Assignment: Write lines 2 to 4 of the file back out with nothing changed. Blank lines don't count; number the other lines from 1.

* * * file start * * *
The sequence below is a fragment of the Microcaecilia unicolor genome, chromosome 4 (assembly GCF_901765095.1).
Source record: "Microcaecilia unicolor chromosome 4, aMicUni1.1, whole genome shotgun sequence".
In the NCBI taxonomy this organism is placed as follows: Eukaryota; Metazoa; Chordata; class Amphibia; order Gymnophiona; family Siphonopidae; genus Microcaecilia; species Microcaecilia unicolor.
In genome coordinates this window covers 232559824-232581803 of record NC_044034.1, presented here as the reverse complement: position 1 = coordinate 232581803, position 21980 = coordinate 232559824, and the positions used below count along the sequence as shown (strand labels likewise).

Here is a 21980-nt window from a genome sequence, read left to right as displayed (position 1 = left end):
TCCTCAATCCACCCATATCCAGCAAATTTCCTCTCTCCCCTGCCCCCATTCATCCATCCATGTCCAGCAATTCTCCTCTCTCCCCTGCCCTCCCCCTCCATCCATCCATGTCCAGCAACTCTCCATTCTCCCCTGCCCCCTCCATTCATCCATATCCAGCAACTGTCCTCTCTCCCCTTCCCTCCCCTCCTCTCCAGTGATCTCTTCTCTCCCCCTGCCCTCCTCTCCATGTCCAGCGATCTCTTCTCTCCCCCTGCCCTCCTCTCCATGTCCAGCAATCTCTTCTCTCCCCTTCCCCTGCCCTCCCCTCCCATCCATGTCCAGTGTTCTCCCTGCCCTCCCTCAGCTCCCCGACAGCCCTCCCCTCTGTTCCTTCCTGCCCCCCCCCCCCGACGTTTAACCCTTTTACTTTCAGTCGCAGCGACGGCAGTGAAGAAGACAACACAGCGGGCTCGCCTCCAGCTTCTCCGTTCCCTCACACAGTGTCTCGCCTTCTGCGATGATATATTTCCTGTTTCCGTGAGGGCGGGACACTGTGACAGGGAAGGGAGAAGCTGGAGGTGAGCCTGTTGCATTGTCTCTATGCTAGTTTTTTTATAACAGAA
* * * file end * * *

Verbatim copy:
Source record: "Microcaecilia unicolor chromosome 4, aMicUni1.1, whole genome shotgun sequence".
In the NCBI taxonomy this organism is placed as follows: Eukaryota; Metazoa; Chordata; class Amphibia; order Gymnophiona; family Siphonopidae; genus Microcaecilia; species Microcaecilia unicolor.
In genome coordinates this window covers 232559824-232581803 of record NC_044034.1, presented here as the reverse complement: position 1 = coordinate 232581803, position 21980 = coordinate 232559824, and the positions used below count along the sequence as shown (strand labels likewise).